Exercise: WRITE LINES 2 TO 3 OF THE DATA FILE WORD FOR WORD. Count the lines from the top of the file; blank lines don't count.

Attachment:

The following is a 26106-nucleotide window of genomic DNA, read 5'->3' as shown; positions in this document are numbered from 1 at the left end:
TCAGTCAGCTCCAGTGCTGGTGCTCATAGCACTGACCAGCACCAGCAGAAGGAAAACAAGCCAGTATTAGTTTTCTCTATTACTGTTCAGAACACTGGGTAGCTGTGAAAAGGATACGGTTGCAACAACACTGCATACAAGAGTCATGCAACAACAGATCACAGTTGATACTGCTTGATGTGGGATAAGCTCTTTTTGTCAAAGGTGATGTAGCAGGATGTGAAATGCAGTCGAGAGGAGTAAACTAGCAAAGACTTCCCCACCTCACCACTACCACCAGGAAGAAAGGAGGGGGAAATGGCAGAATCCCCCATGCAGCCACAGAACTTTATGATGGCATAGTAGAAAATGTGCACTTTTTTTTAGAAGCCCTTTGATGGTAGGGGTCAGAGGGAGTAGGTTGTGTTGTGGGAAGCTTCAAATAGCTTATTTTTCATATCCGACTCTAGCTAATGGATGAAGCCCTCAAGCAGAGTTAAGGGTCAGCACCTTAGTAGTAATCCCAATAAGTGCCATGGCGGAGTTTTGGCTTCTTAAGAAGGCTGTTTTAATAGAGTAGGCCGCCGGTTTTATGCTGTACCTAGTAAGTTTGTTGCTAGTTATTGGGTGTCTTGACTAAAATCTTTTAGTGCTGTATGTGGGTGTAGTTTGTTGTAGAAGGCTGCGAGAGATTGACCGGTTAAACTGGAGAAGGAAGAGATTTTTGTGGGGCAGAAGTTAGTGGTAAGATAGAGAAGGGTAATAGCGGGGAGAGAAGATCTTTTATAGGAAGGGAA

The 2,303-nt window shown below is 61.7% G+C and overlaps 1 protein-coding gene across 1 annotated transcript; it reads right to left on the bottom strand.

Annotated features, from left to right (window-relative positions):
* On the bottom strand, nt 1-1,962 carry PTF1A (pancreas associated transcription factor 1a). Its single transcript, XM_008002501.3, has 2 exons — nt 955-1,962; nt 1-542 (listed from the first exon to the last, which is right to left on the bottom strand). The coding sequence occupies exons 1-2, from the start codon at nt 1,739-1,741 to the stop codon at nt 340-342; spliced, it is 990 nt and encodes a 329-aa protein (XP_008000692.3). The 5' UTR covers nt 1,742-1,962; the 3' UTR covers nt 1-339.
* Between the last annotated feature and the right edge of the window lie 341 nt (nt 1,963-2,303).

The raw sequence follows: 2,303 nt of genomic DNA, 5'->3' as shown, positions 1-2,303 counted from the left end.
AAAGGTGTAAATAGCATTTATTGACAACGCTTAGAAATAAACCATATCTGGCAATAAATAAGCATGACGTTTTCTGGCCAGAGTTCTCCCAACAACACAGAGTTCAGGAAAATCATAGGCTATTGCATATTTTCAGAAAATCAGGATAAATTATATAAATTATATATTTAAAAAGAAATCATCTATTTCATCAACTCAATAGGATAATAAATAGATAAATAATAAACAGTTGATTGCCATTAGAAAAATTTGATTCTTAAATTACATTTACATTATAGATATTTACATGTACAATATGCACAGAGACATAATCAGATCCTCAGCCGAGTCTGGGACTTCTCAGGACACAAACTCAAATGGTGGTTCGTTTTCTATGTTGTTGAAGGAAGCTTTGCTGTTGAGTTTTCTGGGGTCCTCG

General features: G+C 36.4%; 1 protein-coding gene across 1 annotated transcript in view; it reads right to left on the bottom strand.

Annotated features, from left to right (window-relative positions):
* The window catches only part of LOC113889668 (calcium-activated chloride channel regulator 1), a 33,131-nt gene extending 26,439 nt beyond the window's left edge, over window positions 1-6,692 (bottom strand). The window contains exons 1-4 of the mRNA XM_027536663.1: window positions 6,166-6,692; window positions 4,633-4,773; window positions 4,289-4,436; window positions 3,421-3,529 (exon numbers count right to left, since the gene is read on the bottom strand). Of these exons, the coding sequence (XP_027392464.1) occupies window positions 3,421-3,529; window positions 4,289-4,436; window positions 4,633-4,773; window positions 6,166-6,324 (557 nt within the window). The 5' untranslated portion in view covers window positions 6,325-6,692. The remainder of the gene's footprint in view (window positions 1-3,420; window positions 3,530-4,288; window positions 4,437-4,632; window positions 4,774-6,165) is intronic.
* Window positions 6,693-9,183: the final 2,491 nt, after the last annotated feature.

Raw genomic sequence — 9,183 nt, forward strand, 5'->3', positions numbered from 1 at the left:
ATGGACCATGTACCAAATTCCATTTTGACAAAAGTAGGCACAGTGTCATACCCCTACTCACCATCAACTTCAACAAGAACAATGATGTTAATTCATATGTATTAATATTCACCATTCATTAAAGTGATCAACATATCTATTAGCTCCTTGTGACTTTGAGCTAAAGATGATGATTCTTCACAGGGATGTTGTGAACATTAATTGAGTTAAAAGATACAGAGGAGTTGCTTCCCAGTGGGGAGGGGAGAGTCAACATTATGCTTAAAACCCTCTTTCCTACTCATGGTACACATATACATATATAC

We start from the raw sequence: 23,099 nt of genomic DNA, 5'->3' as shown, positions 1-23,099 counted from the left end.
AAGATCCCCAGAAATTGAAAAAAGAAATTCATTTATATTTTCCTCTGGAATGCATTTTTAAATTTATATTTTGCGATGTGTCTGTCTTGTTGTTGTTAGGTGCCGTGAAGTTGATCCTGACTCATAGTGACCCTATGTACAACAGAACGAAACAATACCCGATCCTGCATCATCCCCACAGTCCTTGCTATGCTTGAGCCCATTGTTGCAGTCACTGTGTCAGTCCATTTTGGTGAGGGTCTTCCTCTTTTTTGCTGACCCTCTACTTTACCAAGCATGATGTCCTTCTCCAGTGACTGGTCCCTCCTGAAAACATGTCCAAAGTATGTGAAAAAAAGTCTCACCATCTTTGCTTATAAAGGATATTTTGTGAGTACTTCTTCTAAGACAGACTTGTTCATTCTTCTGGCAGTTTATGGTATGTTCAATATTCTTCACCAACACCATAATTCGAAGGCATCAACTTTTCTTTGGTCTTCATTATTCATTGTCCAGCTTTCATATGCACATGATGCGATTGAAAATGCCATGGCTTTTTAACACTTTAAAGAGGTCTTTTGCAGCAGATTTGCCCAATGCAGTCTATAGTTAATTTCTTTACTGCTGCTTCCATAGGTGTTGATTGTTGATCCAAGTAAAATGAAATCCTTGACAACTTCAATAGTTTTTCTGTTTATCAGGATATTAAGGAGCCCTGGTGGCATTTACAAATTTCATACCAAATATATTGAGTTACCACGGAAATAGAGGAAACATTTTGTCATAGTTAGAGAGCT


TCAGTCAGCTCCAGTGCTGGTGCTCATAGCACTGACCAGCACCAGCAGAAGGAAAACAAGCCAGTATTAGTTTTCTCTATTACTGTTCAGAACACTGGGTAGCTGTGAAAAGGATACGGTTGCAACAACACTGCATACAAGAGTCATGCAACAACAGATCACAGTTGATACTGCTTGATGTGGGATAAGCTCTTTTTGTCAAAGGTGATGTAGCAGGATGTGAAATGCAGTCGAGAGGAGTAAACTAGCAAAGACTTCCCCACCTCACCACTACCACCAGGAAGAAAGGAGGGGGAAATGGCAGAATCCCCCATGCAGCCACAGAACTTTATGATGGCATAGTAGAAAATGTGCACTTTTTTTTAGAAGCCCTTTGATGGTAGGGGTCAGAGGGAGTAGGTTGTGTTGTGGGAAGCTTCAAATAGCTTATTTTTCATATCCGACTCTAGCTAATGGATGAAGCCCTCAAGCAGAGTTAAGGGTCAGCACCTTAGTAGTAATCCCAATAAGTGCCATGGCGGAGTTTTGGCTTCTTAAGAAGGCTGTTTTAATAGAGTAGGCCGCCGGTTTTATGCTGTACCTAGTAAGTTTGTTGCTAGTTATTGGGTGTCTTGACTAAAATCTTTTAGTGCTGTATGTGGGTGTAGTTTGTTGTAGAAGGCTGCGAGAGATTGACCGGTTAAACTGGAGAAGGAAGAGATTTTTGTGGGGCAGAAGTTAGTGGTAAGATAGAGAAGGGTAATAGCGGGGAGAGAAGATCTTTTATAGGAAGGGAA

The 2,303-nt window shown below is 61.7% G+C and overlaps 1 protein-coding gene across 1 annotated transcript; it reads right to left on the bottom strand.